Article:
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Re: Connecting "signed" to "std_logic_vector" ports.

 
 
KJ
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      07-31-2010
On Jul 30, 12:20*pm, rickman <(E-Mail Removed)> wrote:
> On Jul 29, 6:43*am, Kolja Sulimma <(E-Mail Removed)> wrote:
>
> > On 29 Jul., 02:34, KJ <(E-Mail Removed)> wrote:

>
> > > Instead of this:
> > > * * Some_slv_sig <= std_logic_vector(Some_unsigned);
> > > Do this
> > > * * Some_slv_sig <= std_ulogic_vector(Some_unsigned);

>
> > a package numeric_unresolved would be nice....

>
> > Kolja

>
> There is no reason why unresolved can't be added to numeric_std is
> there?


I don't think you could really *add* the unresolved types to
numeric_std because to do so you would have to create new types other
than 'unsigned' and 'signed' that are based on std_ulogic. Then of
course you would have to get all of the synthesis and simulation
vendors on board with the change before you could really use the new
types. In the mean time, the 'least common denominator' rule will
apply and everyone would continue to use the more supported current
data types that are based on the resolved std_logic type...which would
then kill all momentum for any of the vendors to support the change
and the proposal would likely die quietly.

If instead, numeric_std was simply changed from this...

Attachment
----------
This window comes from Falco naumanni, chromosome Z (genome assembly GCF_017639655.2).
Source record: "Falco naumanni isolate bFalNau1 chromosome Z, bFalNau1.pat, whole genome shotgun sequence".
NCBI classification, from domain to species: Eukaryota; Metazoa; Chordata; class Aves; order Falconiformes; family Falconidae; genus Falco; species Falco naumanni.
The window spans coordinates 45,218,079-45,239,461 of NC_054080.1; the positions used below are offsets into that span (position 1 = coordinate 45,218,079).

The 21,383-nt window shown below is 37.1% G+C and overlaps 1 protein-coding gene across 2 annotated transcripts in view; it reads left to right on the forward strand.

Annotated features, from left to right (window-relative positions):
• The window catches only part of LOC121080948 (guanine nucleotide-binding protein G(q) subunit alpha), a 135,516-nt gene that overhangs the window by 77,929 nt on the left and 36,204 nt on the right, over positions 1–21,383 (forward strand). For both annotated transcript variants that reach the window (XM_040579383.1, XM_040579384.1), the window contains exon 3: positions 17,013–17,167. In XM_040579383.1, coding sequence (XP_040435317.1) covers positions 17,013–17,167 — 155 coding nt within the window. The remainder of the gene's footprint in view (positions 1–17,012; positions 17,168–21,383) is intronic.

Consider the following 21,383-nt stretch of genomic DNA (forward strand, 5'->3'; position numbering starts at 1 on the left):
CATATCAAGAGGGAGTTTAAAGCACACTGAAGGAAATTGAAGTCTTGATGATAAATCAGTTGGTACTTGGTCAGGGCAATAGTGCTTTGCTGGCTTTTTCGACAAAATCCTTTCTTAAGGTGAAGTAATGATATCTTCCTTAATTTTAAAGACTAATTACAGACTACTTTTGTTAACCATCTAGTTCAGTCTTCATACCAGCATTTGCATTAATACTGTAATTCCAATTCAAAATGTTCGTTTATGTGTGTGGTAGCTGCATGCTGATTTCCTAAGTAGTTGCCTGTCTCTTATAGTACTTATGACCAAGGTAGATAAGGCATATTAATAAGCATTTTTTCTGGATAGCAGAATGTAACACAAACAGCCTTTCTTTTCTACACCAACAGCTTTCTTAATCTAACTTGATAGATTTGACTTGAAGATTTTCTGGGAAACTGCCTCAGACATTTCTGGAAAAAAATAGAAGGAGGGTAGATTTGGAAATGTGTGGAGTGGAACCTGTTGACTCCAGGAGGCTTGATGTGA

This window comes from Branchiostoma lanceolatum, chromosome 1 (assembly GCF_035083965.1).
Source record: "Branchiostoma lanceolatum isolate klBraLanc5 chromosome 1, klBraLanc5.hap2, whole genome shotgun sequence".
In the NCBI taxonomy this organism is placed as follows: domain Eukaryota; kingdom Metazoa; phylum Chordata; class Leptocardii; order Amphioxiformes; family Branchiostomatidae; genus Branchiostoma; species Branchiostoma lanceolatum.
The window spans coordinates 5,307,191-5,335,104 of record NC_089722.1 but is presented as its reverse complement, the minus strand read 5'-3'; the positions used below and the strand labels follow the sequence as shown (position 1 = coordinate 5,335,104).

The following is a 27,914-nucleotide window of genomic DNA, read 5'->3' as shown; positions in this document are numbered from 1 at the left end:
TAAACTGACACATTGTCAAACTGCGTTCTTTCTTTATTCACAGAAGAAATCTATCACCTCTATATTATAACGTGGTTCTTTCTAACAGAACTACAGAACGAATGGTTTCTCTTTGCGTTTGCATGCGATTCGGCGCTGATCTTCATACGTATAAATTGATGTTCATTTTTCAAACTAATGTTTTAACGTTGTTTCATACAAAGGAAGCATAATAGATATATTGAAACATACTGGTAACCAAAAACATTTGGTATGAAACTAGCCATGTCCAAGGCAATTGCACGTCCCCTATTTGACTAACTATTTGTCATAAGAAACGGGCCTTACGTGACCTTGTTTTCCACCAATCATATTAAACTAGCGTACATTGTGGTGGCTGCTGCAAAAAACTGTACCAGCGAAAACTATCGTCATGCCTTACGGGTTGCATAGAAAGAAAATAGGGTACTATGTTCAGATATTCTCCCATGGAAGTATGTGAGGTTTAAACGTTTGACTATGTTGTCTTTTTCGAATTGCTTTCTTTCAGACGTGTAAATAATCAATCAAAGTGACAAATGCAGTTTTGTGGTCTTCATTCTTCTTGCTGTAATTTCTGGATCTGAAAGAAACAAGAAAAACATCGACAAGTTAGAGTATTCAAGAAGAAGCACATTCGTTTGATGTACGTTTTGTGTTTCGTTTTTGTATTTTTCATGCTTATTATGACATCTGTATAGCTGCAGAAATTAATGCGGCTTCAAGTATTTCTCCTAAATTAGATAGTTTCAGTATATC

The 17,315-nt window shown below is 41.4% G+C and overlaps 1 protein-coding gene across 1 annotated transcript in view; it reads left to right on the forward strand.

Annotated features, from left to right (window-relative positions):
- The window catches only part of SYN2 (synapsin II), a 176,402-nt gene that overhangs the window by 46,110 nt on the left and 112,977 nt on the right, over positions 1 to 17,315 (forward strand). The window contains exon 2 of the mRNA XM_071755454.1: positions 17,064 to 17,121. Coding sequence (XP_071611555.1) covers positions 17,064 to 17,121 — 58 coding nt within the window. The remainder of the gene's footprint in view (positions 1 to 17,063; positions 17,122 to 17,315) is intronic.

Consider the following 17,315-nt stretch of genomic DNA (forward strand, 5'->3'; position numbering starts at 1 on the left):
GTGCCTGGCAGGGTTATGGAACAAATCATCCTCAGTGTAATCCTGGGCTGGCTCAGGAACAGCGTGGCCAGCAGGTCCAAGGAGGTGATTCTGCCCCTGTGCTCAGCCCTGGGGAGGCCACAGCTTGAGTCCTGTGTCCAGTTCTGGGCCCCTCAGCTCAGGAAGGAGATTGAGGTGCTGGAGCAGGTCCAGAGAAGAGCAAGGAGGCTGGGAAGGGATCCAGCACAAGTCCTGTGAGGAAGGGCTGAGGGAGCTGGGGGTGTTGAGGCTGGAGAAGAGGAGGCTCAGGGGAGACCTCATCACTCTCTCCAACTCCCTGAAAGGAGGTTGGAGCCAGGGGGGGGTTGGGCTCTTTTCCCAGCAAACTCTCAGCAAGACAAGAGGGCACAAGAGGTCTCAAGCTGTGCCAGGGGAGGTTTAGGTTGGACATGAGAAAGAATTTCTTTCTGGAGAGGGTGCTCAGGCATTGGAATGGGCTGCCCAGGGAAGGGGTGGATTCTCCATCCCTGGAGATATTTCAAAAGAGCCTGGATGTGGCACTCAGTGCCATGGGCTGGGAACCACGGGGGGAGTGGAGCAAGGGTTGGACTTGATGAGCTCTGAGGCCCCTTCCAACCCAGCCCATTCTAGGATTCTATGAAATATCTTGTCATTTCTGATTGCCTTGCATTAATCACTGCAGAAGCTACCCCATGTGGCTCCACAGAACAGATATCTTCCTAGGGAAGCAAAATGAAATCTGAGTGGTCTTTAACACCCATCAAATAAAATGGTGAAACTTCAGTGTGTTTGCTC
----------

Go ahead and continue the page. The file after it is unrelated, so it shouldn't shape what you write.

type UNSIGNED is array (NATURAL range <>) of STD_LOGIC;
type SIGNED is array (NATURAL range <>) of STD_LOGIC;

to this...
type UNSIGNED is array (NATURAL range <>) of STD_ULOGIC;
type SIGNED is array (NATURAL range <>) of STD_ULOGIC;

Then the only ones the user community would have to beat on to get
this implemented would be the simulation vendors. Synthesis vendors
already flag multiple driver violations as a standard part of
synthesis since they (for the most part) do not implement multiple net
drivers.

Changes to standard packages should of course not be taken lightly,
but off the top of my head, I can't think of anyone that would be
negatively impacted by this. I'll toss this out to the newsgroupies
first to see if someone can come up with a use case where the change
in the definition of 'unsigned' and 'signed' would negatively impact
something. If not, then I'll submit it to the standards group for
consideration...numeric_std was so close, they were only two letters
short in the source code. Sooooo close.

Kevin Jennings
 
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Andy
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      07-31-2010